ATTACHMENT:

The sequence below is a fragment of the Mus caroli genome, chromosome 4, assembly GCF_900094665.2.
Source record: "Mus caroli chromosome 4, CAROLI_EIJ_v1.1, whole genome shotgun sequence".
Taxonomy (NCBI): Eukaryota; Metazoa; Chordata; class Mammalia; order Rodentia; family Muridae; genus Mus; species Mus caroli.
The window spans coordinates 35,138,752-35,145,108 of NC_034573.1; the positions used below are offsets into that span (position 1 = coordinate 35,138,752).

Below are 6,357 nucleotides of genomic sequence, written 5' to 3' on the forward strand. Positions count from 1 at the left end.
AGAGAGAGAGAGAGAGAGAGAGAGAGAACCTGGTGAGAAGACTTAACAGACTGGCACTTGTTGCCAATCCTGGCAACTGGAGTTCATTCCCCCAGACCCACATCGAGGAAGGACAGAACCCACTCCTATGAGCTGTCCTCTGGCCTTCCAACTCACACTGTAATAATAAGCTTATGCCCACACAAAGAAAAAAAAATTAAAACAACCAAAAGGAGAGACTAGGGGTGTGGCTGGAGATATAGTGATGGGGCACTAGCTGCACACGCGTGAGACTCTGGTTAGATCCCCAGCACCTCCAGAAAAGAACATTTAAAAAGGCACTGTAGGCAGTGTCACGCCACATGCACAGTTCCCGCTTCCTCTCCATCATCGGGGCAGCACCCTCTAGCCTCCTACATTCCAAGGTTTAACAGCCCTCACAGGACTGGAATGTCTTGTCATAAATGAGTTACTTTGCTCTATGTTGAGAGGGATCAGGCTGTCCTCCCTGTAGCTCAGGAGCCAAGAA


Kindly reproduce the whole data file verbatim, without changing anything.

The sequence below is a fragment of the Mus caroli genome, chromosome 4, assembly GCF_900094665.2.
Source record: "Mus caroli chromosome 4, CAROLI_EIJ_v1.1, whole genome shotgun sequence".
Taxonomy (NCBI): Eukaryota; Metazoa; Chordata; class Mammalia; order Rodentia; family Muridae; genus Mus; species Mus caroli.
The window spans coordinates 35,138,752-35,145,108 of NC_034573.1; the positions used below are offsets into that span (position 1 = coordinate 35,138,752).

Below are 6,357 nucleotides of genomic sequence, written 5' to 3' on the forward strand. Positions count from 1 at the left end.
AGAGAGAGAGAGAGAGAGAGAGAGAGAACCTGGTGAGAAGACTTAACAGACTGGCACTTGTTGCCAATCCTGGCAACTGGAGTTCATTCCCCCAGACCCACATCGAGGAAGGACAGAACCCACTCCTATGAGCTGTCCTCTGGCCTTCCAACTCACACTGTAATAATAAGCTTATGCCCACACAAAGAAAAAAAAATTAAAACAACCAAAAGGAGAGACTAGGGGTGTGGCTGGAGATATAGTGATGGGGCACTAGCTGCACACGCGTGAGACTCTGGTTAGATCCCCAGCACCTCCAGAAAAGAACATTTAAAAAGGCACTGTAGGCAGTGTCACGCCACATGCACAGTTCCCGCTTCCTCTCCATCATCGGGGCAGCACCCTCTAGCCTCCTACATTCCAAGGTTTAACAGCCCTCACAGGACTGGAATGTCTTGTCATAAATGAGTTACTTTGCTCTATGTTGAGAGGGATCAGGCTGTCCTCCCTGTAGCTCAGGAGCCAAGAA